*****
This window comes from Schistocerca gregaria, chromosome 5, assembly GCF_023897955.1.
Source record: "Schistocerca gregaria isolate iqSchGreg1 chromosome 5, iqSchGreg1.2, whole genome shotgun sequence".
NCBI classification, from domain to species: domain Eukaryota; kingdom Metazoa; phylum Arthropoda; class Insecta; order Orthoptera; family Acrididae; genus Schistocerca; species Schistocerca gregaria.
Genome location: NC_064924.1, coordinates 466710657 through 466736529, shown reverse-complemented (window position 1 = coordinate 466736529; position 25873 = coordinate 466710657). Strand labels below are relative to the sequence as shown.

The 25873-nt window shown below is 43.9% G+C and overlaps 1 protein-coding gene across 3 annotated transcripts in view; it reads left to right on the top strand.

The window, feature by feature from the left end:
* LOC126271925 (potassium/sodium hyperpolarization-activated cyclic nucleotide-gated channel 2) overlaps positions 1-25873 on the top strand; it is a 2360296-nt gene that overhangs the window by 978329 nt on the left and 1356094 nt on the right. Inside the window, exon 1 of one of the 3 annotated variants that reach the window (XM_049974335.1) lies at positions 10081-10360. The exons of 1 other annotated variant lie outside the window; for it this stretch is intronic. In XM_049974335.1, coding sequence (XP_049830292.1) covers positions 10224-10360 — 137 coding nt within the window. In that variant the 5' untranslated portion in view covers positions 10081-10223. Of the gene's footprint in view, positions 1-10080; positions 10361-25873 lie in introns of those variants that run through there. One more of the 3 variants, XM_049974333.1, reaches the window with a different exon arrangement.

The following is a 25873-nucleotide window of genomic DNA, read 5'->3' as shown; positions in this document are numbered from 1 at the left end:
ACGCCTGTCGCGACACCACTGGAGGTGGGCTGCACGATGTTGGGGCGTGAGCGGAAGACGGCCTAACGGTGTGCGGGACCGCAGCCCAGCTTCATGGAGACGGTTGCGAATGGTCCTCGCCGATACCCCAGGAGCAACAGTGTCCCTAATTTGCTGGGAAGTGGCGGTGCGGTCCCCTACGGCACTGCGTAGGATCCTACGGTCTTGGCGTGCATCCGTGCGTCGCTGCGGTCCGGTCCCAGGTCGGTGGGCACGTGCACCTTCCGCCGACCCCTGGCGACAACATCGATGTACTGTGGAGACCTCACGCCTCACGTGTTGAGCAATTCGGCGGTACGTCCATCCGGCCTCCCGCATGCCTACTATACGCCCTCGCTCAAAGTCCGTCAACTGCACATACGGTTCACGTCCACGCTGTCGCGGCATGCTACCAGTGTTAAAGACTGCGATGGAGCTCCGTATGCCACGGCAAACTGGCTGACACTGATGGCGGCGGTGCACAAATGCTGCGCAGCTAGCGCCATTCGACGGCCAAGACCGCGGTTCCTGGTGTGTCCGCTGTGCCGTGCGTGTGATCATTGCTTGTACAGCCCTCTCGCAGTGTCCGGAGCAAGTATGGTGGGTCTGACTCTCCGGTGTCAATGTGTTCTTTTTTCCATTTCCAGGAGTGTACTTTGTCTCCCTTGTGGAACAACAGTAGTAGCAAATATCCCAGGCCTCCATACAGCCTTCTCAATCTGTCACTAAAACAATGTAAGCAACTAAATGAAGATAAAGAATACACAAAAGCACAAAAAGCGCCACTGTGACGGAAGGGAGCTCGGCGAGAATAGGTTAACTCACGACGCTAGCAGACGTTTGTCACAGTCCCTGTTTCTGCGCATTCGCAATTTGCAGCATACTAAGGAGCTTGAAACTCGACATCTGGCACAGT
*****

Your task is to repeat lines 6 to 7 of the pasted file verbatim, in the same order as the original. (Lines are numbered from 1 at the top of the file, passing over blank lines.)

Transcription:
The window, feature by feature from the left end:
* LOC126271925 (potassium/sodium hyperpolarization-activated cyclic nucleotide-gated channel 2) overlaps positions 1-25873 on the top strand; it is a 2360296-nt gene that overhangs the window by 978329 nt on the left and 1356094 nt on the right. Inside the window, exon 1 of one of the 3 annotated variants that reach the window (XM_049974335.1) lies at positions 10081-10360. The exons of 1 other annotated variant lie outside the window; for it this stretch is intronic. In XM_049974335.1, coding sequence (XP_049830292.1) covers positions 10224-10360 — 137 coding nt within the window. In that variant the 5' untranslated portion in view covers positions 10081-10223. Of the gene's footprint in view, positions 1-10080; positions 10361-25873 lie in introns of those variants that run through there. One more of the 3 variants, XM_049974333.1, reaches the window with a different exon arrangement.